1. Don't have your mother call and ask for an extension on the application deadline. This may have worked with your English teacher but it doesn't work for anyone who may be your potential supervisor.
  2. Don't tell me you can't figure out the online application process. This is a tech position for which you are applying. 

Just a couple little hints...

Any other tell-tale signs that a job application should be circular-filed? 


A second go at Second Life



I had a second opportunity to use Second Life as a presentation medium last Monday night. You can read Lisa Perez's (SL name Elaine Tulip) write up here. About 40 avatars attended "No U Turn Syndrome: A New Approach to Teaching and Enforcing Copyright Compliance." The presentation was a part of AASL's National Library Week's activities in collaboration with the Chicago Public Schools Dept of Libraries. Rob Darrow also had a very nice blog entry on California Dreamin'. Rob, I truly appreciate the kind words. Ernie Cox also wrote up the event in his blog. Thanks as well, Ernie.

First, let me say a big thanks (again) to Lisa Perez. She is a comforting soul who knows her way around Second Life better than anyone else I know and manages to make anyone presenting in Second Life look more competent than they actually are. I am not sure what all her contributions have been to the physical aspects of ALA/AASL's island, but it is a beautiful, interesting and useful place. Go visit.

The newest SL client is its user-friendliest yet. And the in-world voice system make presenting much easier (and I feel more effective) than the chat/IM-based mode of just a few months ago. I feel like I still have a lot to learn about being an avatar/presenter, including:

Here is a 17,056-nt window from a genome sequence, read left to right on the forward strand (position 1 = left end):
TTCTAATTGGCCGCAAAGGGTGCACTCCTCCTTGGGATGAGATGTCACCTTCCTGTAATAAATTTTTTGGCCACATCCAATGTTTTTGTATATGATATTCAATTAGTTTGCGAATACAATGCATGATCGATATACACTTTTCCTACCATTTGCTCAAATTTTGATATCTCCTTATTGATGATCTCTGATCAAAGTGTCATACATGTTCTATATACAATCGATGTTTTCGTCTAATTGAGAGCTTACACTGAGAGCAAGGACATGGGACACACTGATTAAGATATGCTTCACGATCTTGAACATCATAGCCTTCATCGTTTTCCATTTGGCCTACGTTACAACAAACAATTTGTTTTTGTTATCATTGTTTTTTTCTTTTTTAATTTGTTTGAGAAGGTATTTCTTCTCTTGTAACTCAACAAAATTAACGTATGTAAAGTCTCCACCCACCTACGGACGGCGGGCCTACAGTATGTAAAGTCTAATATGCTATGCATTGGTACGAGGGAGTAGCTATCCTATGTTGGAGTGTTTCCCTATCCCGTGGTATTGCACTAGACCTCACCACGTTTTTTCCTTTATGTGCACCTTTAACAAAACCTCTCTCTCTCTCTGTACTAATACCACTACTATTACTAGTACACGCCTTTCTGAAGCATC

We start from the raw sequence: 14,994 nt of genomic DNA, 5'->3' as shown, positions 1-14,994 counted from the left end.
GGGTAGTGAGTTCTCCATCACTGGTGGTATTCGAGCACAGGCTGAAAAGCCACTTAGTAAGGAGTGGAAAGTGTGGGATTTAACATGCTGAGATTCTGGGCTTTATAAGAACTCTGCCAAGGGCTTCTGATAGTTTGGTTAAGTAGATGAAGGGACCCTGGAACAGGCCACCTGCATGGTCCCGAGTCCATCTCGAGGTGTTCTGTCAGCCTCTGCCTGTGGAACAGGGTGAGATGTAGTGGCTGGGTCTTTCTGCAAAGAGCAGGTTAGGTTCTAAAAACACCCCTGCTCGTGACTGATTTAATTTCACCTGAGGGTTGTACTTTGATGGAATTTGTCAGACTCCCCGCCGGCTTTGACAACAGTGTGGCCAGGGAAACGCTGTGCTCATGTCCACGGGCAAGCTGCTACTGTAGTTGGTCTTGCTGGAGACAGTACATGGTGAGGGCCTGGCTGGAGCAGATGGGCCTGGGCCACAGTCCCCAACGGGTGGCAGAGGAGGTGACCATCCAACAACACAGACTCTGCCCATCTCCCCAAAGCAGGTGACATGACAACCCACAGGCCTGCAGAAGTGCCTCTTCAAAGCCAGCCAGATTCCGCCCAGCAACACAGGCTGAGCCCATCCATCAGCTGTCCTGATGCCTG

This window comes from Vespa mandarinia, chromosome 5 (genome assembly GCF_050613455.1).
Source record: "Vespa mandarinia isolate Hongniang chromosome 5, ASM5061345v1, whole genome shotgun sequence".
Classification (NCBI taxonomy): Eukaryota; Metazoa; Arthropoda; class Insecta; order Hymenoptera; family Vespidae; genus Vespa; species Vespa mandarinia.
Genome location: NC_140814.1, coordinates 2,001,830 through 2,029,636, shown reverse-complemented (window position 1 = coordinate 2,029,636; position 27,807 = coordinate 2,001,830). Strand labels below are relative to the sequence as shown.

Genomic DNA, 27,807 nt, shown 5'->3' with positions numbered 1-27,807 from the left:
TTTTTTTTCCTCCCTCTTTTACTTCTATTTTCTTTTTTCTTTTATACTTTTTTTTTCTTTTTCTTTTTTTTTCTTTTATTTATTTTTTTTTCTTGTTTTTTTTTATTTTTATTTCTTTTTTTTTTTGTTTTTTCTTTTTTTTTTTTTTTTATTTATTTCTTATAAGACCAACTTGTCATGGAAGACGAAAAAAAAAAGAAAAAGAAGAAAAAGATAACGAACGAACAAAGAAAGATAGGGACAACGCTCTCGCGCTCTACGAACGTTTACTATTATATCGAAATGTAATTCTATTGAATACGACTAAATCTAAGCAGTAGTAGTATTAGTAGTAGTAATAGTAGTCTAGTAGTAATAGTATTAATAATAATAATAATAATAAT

• How can I do a better job of gesturing, moving, maintaining "eye contact." etc. with my audience? This still feels far too much one-way, rather than two-way communications.
  • How do I know if the sound is working well? (Thankfully, I had one attendee tell me a couple times when I was too loud.)
  • How does one better facilitate discussion at such an event? I always feel like I am being hit by several channels of conversation at one time.

Still, I had great fun and I just need to say a huge thanks to those brave avatars who attended and participated in "my" learning experience.

A common concern that people email me about is that they feel uncomfortable and ignorant about much of Second Life. Attending an ISTE Social and connecting with an experienced Second Lifer  is the best way of overcoming. Here is a recent invitation:

Are you an educator new to Second Life or ISTE in SL?  Come out to the ISTE Discussion Skypark on Thursday, April 17, at 5:30 PM SLT (8:30 PM EDT)  to connect with avatars who can answer your questions about Second Life and ISTE. 

Connectors needed!  Are you interested in mentoring a new avatar at this week's social?  IM Corinne Fleury <corinnefleury (at)> for details.


 Blue Skunk readers, any tips or observations about better Second Life experiences are welcome!